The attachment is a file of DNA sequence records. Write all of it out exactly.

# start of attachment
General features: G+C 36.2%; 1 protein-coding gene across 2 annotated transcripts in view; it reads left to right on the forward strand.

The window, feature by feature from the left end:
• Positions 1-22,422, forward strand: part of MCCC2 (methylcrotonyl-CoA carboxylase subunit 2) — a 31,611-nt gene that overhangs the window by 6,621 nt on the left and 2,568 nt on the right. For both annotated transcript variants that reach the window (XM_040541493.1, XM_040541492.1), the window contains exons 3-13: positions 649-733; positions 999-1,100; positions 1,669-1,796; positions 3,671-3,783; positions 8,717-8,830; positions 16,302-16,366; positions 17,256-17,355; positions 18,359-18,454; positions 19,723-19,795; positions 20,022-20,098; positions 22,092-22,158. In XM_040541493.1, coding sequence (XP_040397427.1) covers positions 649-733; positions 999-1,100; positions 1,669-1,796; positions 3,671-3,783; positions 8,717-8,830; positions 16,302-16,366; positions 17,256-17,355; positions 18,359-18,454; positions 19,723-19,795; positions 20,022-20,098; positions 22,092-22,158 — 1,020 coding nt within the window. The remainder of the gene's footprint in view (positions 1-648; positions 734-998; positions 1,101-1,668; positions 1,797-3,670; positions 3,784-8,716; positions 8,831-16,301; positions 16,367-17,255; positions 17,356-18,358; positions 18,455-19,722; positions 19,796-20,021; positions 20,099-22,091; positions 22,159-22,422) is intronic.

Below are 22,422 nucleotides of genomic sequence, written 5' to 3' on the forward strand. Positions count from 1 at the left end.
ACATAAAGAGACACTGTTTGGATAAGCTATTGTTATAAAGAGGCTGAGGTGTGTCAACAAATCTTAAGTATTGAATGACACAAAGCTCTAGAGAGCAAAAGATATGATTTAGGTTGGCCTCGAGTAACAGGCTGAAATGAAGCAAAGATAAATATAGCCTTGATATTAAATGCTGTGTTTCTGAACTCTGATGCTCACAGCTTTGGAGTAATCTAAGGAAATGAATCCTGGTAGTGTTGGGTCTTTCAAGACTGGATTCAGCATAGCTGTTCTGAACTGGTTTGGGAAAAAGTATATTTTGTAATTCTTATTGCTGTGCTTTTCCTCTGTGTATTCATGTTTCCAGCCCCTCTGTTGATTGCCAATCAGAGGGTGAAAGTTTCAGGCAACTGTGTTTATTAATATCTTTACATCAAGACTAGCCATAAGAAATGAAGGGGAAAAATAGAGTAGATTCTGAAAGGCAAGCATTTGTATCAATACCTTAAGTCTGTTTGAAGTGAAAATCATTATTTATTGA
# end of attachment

General features: G+C 36.2%; 1 protein-coding gene across 2 annotated transcripts in view; it reads left to right on the forward strand.

The window, feature by feature from the left end:
• Positions 1-22,422, forward strand: part of MCCC2 (methylcrotonyl-CoA carboxylase subunit 2) — a 31,611-nt gene that overhangs the window by 6,621 nt on the left and 2,568 nt on the right. For both annotated transcript variants that reach the window (XM_040541493.1, XM_040541492.1), the window contains exons 3-13: positions 649-733; positions 999-1,100; positions 1,669-1,796; positions 3,671-3,783; positions 8,717-8,830; positions 16,302-16,366; positions 17,256-17,355; positions 18,359-18,454; positions 19,723-19,795; positions 20,022-20,098; positions 22,092-22,158. In XM_040541493.1, coding sequence (XP_040397427.1) covers positions 649-733; positions 999-1,100; positions 1,669-1,796; positions 3,671-3,783; positions 8,717-8,830; positions 16,302-16,366; positions 17,256-17,355; positions 18,359-18,454; positions 19,723-19,795; positions 20,022-20,098; positions 22,092-22,158 — 1,020 coding nt within the window. The remainder of the gene's footprint in view (positions 1-648; positions 734-998; positions 1,101-1,668; positions 1,797-3,670; positions 3,784-8,716; positions 8,831-16,301; positions 16,367-17,255; positions 17,356-18,358; positions 18,455-19,722; positions 19,796-20,021; positions 20,099-22,091; positions 22,159-22,422) is intronic.

Below are 22,422 nucleotides of genomic sequence, written 5' to 3' on the forward strand. Positions count from 1 at the left end.
ACATAAAGAGACACTGTTTGGATAAGCTATTGTTATAAAGAGGCTGAGGTGTGTCAACAAATCTTAAGTATTGAATGACACAAAGCTCTAGAGAGCAAAAGATATGATTTAGGTTGGCCTCGAGTAACAGGCTGAAATGAAGCAAAGATAAATATAGCCTTGATATTAAATGCTGTGTTTCTGAACTCTGATGCTCACAGCTTTGGAGTAATCTAAGGAAATGAATCCTGGTAGTGTTGGGTCTTTCAAGACTGGATTCAGCATAGCTGTTCTGAACTGGTTTGGGAAAAAGTATATTTTGTAATTCTTATTGCTGTGCTTTTCCTCTGTGTATTCATGTTTCCAGCCCCTCTGTTGATTGCCAATCAGAGGGTGAAAGTTTCAGGCAACTGTGTTTATTAATATCTTTACATCAAGACTAGCCATAAGAAATGAAGGGGAAAAATAGAGTAGATTCTGAAAGGCAAGCATTTGTATCAATACCTTAAGTCTGTTTGAAGTGAAAATCATTATTTATTGA